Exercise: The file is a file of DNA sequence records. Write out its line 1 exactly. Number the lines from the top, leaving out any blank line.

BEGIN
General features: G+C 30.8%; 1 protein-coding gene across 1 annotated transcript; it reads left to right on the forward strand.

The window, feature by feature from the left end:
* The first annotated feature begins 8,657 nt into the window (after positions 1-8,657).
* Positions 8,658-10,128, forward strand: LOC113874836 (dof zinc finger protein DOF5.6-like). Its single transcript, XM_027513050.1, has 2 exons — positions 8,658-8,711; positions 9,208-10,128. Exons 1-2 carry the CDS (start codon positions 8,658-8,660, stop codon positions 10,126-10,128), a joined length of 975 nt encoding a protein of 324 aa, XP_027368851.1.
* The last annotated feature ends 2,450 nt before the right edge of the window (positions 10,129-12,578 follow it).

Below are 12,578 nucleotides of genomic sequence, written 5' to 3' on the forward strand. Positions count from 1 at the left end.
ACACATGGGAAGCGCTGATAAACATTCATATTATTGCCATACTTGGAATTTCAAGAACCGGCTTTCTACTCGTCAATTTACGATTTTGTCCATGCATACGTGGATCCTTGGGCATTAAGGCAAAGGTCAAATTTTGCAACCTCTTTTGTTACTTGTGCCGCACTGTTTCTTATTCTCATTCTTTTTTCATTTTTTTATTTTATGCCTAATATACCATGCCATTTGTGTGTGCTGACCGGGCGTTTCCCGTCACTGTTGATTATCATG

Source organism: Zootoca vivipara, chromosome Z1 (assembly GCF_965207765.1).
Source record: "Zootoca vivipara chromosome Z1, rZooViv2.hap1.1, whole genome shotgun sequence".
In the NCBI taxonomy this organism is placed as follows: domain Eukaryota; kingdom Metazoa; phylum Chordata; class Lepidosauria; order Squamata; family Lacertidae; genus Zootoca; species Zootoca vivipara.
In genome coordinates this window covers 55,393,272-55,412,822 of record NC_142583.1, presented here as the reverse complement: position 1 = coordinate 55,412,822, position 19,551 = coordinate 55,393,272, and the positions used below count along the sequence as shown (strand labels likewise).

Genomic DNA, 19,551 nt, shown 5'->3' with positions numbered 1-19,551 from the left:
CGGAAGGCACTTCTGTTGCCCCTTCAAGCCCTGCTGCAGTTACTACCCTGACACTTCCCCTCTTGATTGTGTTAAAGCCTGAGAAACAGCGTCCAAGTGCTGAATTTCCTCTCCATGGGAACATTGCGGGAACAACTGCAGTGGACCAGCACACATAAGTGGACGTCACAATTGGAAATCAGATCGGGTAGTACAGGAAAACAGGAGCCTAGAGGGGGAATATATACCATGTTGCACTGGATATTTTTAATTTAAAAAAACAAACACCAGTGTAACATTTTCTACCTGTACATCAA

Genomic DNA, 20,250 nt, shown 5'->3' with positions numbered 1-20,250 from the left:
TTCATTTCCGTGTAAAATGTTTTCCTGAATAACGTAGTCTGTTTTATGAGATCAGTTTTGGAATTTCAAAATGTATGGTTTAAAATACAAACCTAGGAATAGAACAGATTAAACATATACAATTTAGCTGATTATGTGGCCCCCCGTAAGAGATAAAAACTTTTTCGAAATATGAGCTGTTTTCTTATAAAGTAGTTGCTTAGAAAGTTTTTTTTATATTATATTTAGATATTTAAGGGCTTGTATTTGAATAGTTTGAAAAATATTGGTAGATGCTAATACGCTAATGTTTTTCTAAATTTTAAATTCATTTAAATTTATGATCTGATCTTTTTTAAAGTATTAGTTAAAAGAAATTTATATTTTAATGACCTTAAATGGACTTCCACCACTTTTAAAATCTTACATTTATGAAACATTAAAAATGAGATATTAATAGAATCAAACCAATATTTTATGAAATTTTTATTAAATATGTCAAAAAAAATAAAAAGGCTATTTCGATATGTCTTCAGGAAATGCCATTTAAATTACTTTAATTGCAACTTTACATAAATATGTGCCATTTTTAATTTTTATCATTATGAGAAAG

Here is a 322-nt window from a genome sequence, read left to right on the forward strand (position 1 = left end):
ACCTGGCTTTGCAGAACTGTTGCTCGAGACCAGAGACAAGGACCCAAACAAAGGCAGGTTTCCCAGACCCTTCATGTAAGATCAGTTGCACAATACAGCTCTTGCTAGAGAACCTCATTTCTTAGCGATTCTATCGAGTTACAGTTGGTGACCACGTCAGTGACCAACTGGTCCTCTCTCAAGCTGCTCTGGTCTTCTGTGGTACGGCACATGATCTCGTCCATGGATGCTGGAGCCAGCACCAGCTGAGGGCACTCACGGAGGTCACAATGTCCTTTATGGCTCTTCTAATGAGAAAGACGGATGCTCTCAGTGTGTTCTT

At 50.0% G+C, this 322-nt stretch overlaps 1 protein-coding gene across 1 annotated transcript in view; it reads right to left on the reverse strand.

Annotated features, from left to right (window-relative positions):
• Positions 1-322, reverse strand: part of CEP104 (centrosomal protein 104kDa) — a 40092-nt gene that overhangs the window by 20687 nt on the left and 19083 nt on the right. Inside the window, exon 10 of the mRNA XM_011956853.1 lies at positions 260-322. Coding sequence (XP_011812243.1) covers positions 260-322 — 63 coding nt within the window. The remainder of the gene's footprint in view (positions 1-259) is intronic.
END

General features: G+C 30.8%; 1 protein-coding gene across 1 annotated transcript; it reads left to right on the forward strand.